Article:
This afternoon I was notified about another Kickstarter campaign, this one from the good folks at the National Civil War Chaplains Museum at Liberty University in Lynchburg, Virginia. They are hoping to raise $10,000 to preserve a flag connected with Sherman’s Army.
We are raising funds to purchase the only known existing U.S. Christian Commission banner which was with General Sherman’s Georgia campaign. Most notably, it was with him at his famous “March to the Sea” in the late summer and early fall of 1864. It also was displayed at both City Point and later Richmond during the spring of 1865. The funds raised will also be used to mount and frame the banner to preserve it for display as part of the Chaplain Museum’s “Climax of the War: The US Christian Commission and the Appomattox Campaign in the Spring of 1865” exhibit which is set to open in early March of 2015 as part of the US Sesquicentennial Commemoration of the Civil War.
It’s a worthy project if ever there was one, but does it have any chance of succeeding?
Consider the way in which the project frames the legacy of these men:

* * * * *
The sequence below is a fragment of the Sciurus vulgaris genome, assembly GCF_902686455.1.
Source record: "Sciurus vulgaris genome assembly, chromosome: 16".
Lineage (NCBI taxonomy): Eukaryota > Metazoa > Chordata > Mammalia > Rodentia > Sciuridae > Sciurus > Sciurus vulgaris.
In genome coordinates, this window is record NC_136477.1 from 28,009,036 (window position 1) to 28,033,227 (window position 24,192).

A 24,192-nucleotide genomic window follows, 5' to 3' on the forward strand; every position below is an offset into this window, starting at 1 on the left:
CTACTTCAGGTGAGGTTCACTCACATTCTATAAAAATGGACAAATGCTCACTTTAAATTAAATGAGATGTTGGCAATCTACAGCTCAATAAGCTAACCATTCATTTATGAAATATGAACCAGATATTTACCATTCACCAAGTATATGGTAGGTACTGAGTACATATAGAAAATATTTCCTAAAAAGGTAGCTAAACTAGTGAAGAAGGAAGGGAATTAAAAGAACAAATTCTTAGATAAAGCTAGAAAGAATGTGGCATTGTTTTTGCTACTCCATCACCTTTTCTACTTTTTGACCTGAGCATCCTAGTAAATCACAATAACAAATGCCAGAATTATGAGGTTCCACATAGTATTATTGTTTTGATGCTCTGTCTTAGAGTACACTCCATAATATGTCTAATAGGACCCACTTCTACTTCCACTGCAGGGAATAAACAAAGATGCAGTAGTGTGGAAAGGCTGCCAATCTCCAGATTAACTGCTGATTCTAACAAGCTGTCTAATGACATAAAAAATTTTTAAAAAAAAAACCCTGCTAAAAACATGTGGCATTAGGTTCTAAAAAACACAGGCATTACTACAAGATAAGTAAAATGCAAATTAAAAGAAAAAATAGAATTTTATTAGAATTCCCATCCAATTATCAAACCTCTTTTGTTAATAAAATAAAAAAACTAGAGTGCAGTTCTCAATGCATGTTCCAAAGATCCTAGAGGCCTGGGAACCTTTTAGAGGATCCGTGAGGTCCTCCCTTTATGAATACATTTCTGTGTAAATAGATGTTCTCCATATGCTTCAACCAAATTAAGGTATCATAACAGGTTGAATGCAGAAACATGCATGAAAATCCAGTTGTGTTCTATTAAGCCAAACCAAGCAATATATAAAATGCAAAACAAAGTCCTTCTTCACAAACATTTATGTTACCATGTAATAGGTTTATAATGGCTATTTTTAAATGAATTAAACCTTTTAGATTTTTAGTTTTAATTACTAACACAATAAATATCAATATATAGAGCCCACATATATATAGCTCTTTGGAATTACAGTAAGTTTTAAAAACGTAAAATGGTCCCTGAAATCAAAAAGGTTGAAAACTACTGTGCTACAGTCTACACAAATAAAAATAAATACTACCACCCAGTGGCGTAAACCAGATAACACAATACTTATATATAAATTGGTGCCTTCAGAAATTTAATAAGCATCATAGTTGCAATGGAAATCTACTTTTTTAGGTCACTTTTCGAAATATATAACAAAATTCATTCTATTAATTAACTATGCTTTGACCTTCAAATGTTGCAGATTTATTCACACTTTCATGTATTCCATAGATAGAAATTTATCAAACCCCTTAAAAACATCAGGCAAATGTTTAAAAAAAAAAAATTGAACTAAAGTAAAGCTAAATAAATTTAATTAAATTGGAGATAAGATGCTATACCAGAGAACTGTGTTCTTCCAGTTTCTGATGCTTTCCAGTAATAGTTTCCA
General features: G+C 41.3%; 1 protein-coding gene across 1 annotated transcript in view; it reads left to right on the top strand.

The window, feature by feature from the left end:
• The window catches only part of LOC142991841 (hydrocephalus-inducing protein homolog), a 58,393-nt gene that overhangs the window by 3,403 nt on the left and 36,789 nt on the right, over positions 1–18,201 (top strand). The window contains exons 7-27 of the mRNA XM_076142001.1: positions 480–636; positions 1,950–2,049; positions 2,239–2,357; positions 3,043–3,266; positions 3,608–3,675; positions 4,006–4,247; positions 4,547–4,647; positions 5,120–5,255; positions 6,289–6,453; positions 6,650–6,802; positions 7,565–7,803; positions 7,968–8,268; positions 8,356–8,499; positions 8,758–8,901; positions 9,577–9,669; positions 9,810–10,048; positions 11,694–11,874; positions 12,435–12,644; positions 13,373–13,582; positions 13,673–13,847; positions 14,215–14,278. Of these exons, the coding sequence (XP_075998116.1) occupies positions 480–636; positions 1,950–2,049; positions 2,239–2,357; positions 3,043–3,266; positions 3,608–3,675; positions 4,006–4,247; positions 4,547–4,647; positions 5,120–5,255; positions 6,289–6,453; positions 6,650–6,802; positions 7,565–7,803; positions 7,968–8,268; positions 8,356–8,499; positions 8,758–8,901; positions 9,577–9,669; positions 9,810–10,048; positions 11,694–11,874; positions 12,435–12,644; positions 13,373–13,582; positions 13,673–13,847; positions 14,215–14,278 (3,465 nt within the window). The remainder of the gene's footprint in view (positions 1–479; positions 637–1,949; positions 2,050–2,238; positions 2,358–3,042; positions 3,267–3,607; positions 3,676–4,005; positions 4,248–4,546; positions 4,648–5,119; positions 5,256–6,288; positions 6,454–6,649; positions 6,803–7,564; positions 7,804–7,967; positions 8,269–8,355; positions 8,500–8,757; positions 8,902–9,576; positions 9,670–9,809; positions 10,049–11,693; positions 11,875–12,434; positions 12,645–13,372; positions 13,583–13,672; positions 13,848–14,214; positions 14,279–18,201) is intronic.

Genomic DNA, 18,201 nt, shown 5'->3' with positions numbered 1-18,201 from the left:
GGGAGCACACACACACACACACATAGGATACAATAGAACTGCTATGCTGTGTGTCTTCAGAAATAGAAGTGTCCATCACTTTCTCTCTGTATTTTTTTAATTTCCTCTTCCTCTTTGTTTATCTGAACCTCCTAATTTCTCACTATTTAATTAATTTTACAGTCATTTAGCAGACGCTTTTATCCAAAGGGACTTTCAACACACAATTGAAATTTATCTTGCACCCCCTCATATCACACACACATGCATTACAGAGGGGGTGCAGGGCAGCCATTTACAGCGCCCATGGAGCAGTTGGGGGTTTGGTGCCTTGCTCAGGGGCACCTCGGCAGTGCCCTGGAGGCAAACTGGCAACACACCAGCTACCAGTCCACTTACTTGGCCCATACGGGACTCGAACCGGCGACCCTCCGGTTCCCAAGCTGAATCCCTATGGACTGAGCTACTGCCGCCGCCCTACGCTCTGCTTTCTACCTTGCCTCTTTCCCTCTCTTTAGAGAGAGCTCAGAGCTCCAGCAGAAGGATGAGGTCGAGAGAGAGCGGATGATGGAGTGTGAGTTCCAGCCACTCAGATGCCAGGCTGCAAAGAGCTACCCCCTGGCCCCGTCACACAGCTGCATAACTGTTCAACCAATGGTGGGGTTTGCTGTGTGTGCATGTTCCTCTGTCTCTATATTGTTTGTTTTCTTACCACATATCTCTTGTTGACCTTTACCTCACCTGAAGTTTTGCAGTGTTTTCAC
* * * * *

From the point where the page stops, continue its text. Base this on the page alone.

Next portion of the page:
Theirs is a legacy that will surely continue to inspire all those who hear their stories. Help us honor the men of God that went to war, not to bear arms, but to bear the weight of the common soldier’s burdens at a time when they needed it the most.
Now, apart from some confusion in regard to why men “went to war” I have to admit that I am left wondering who is going to contribute to this campaign. More to the point, how is a museum that is closely linked to a conservative Virginia university going to convince donors to help preserve a religious artifact associated with Sherman’s March?
I may be completely off base here, but given popular memory of Sherman’s March, which struggles at times to break out of a naive characterization as barbaric, who within the museum’s community is likely to find this flag worthy of preservation?
What kind of people who might be enticed to donate in exchange for a print of Robert E. Lee and his family or a book that characterizes Stonewall Jackson as the “black man’s friend” will be willing to take action? I guess I am doubtful, but I would love to be proven wrong.
Let’s see how far Christian charity extends on our Civil War memory landscape.